Kaspersky Secure Connection provides fast US connection speeds and has a free tier, but that’s about all you can say for it. This is definitely not a privacy-oriented VPN and it’s no longer even cheap for UK users.
- Generous free tier
- Fast US connection speeds
- Streamed US Netflix
- No kill switch
- Mediocre video streaming
- Privacy groups have disputed no-logging policy
- Limited device support, configuration and privacy options
- Review Price: £49.99
- £7.99 per month, £49.99 per year
- Supports OpenVPN
- Clients for Windows, macOS, Android, iOS
- Connect up to five paid, unlimited free devices
- 200MB per day free account available (300MB with registration)
It’s become de rigueur for antivirus makers to have a VPN and Kaspersky Secure Connection is a white-label version of Hotspot Shield, which was found leaking DNS information in 2018 but promptly fixed this when informed by security researchers, to the company’s credit.
The white-labelling here adds a bit of ambiguity as the service potentially falls under the legal jurisdictions of both the Russian Federation, where Kaspersky is based, the US and/or Switzerland where Hotspot Shield operator Pango – formerly AnchorFree – is headquartered. Although Pango says that its services are anonymous, Kaspersky’s extensive terms and conditions indicate that user data may be collected.
It also provides a very helpful free tier, which you can use without registering for a Kaspersky account.
Related: Kaspersky Internet Security
Kaspersky Secure Connection – Features and usability
The VPN’s default installation settings opt you into the Kaspersky Secure Network, an anti-malware service which provides “instant response to new threats” and “real-time website reputation information.” If you’d rather not have this, you can untick the relevant box before hitting install.
The client opens above the notification area and is easy to use, connecting by default to the fastest available endpoint and with the option of selecting one of the VPN’s 18 endpoint countries. Free users don’t get to select their endpoint and are automatically assigned one, usually in Denmark or Ukraine.
Advanced settings allow you to configure whether the client opens at boot time, whether it connects as soon as it opens and how it behaves when you connect to an insecure Wi-Fi network. You can also select a specific country to connect to by default.
However, the privacy-conscious should note that there’s no kill switch to automatically disconnect you if your VPN connection goes down, which can expose your online activity to your ISP or someone on your local network.
Secure Connection uses the OpenVPN protocol but only allows you to connect using Windows, macOS, Android and iOS devices. No clients or connection instructions are provided for any other platforms.
Related: What is a VPN?
Kaspersky Secure Connection – Performance
|Kaspersky Secure Network HTTP||61.44Mbps||80.48Mbps||81.44Mbps|
|Kaspersky Secure Network FTP||38.10Mbps||93.04Mbps||78.93Mbps|
Average HTTP download speeds for the January 2020 VPN group test, measured from a test system in the UK with a high-speed fibre connection, were 81.41Mbps from UK endpoints, 89.42Mbps for the Netherlands and 43.02Mbps from the US.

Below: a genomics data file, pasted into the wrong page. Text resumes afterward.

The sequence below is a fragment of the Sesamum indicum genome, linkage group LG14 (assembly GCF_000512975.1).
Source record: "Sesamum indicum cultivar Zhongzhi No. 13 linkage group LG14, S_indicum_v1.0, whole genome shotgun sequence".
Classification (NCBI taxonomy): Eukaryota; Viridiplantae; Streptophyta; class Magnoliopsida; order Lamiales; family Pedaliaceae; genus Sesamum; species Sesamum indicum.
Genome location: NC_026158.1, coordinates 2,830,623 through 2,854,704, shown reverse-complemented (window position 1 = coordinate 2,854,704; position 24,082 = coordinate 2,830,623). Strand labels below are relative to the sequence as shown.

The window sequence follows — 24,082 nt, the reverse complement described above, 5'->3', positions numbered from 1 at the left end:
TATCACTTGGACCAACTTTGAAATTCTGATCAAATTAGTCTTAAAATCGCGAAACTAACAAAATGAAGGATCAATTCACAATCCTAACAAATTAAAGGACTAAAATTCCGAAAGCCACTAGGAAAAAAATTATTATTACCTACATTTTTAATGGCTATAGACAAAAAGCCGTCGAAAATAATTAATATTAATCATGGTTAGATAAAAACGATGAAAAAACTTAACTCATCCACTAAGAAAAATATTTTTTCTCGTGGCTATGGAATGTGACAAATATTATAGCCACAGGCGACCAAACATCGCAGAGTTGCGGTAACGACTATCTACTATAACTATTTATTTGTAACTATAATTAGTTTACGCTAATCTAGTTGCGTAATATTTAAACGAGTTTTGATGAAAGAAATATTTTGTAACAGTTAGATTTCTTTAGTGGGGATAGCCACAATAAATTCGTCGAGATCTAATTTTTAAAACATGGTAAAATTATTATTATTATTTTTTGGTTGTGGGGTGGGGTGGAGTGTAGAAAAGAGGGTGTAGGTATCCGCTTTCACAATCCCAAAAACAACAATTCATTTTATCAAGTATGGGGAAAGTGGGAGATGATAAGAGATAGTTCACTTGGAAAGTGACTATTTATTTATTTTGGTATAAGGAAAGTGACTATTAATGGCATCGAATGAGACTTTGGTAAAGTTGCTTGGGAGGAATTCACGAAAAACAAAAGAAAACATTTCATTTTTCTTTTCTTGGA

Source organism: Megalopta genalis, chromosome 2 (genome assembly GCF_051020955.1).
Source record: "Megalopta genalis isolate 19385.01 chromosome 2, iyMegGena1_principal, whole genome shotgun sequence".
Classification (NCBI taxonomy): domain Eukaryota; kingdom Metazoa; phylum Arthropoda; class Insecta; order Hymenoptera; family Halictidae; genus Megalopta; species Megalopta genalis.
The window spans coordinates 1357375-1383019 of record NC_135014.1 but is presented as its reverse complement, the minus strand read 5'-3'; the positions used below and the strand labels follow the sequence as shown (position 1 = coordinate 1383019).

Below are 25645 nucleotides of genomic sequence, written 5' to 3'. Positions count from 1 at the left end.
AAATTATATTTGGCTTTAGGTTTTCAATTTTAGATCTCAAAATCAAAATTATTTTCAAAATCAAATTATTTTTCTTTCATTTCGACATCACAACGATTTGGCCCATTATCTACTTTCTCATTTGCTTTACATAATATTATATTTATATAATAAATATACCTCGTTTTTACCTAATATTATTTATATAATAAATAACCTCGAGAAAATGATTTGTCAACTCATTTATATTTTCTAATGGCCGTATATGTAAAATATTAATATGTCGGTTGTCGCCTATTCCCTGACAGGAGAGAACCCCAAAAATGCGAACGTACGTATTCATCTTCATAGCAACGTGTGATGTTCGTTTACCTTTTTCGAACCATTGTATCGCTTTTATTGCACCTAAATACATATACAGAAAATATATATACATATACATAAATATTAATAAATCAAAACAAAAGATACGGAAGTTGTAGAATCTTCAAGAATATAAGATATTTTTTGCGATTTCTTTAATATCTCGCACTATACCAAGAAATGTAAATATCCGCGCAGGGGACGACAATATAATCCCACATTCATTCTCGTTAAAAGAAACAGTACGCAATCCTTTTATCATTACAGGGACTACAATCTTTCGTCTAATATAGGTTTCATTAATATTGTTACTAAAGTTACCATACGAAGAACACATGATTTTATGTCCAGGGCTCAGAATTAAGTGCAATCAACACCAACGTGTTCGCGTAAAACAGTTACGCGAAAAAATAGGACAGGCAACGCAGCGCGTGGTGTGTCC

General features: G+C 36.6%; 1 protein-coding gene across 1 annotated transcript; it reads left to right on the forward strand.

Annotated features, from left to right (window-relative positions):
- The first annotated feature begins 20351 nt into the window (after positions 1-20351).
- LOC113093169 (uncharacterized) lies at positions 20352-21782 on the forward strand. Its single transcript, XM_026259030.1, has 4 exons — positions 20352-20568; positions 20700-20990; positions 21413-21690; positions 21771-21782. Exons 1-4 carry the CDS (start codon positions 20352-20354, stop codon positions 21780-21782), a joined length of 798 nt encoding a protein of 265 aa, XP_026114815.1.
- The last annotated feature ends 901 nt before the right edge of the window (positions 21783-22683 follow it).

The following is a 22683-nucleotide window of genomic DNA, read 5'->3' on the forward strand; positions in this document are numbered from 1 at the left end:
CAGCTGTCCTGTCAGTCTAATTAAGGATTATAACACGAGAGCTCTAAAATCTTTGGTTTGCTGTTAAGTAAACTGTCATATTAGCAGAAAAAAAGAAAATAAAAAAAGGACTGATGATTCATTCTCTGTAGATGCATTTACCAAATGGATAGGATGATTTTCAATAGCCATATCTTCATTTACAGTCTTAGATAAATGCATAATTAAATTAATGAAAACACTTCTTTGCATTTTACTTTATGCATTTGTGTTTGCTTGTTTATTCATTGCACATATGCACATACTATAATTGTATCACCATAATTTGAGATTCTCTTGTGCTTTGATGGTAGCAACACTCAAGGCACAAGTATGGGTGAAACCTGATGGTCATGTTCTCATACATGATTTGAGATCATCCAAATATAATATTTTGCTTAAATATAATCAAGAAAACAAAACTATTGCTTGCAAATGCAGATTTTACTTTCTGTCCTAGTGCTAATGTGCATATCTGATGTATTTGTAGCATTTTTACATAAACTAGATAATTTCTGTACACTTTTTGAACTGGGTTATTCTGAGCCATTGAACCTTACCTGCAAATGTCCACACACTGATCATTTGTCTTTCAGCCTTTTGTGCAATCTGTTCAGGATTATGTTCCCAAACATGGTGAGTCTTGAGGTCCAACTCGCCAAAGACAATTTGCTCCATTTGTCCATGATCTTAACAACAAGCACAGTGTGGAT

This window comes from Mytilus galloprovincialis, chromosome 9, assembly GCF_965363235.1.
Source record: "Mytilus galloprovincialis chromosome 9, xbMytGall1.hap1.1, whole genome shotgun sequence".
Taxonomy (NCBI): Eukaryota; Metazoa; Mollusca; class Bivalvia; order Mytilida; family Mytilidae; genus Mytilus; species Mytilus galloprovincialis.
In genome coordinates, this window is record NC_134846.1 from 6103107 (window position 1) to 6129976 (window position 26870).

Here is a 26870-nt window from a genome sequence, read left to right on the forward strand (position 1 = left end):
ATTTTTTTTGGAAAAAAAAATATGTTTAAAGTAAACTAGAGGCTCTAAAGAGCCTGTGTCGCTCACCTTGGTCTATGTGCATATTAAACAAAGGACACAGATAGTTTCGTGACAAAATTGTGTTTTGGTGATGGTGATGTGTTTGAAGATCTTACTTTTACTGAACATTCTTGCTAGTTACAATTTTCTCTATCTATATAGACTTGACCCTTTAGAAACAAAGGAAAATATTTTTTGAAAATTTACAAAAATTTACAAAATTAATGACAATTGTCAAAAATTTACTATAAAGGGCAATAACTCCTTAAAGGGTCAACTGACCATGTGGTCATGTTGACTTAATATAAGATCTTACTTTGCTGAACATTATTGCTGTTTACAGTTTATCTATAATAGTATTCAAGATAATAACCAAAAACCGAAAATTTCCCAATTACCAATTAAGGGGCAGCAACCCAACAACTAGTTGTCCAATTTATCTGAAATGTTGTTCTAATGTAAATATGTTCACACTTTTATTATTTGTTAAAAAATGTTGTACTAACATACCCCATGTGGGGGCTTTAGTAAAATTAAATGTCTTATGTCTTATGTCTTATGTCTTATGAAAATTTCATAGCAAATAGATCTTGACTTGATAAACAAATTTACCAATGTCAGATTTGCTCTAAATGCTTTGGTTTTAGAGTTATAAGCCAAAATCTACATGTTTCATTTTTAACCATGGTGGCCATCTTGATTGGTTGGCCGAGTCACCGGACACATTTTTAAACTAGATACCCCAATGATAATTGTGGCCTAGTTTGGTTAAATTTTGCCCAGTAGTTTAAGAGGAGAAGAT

When it comes to performance in our latest tests, Kaspersky was sluggish but useable when connecting to a UK endpoint from the UK, reasonably quick when connecting through the Netherlands and conspicuously fast when connecting to US servers from a US endpoint. It’s one of the fastest services for those who need access to the US, something that’s still a challenge for many of its rivals – only NordVPN was quicker in our latest tests.
It’s useless for streaming UK media such as BBC iPlayer or All 4, which will be an irritant to anyone who just wants a seamless VPN experience in their own country, but I was able to watch US Netflix. The site has detected the service in previous months, but niche horror service Shudder isn’t picky and let me watch its US movies via Kaspersky’s VPN.
Should you buy Kaspersky Secure Connection?
The free version of the service – probably the most interesting thing about it – gives you 200MB of data a day or 300MB if you create an account. While this isn’t entirely useless, it’s nowhere near as flexible as Windscribe’s generous 10GB free data allowance or ProtonVPN’s uncapped free tier, and both of those have stronger and more transparent logging and privacy policies.
The paid-for extended version gives you unlimited data and extra endpoints on five simultaneous connections. However, UK users are once again stuck paying an inflated £7.99 per month or £49.99 per year, while those in the US and Europe benefit from regularly-available discounts at around half that price.
Before AnchorFree was renamed Pango, privacy groups accused it of logging user activity to serve targeted advertising, and Kaspersky’s own terms and conditions indicate that the Android app, at least, may carry out extensive logging.
Although it’s easy to use, it’s hard to recommend Kaspersky Secure Connection in general, especially as UK purchasers are now being charged a surprisingly high subscription price. It only works on the four most common mobile and desktop operating systems and there’s no kill switch, which means your privacy could be compromised if your VPN disconnects unexpectedly.
If you’re an advanced or privacy-conscious user and want a proven no-logging VPN service, Private Internet Access and ExpressVPN are your best bet, while those who want quick US connection speeds and video streaming should take a look at NordVPN.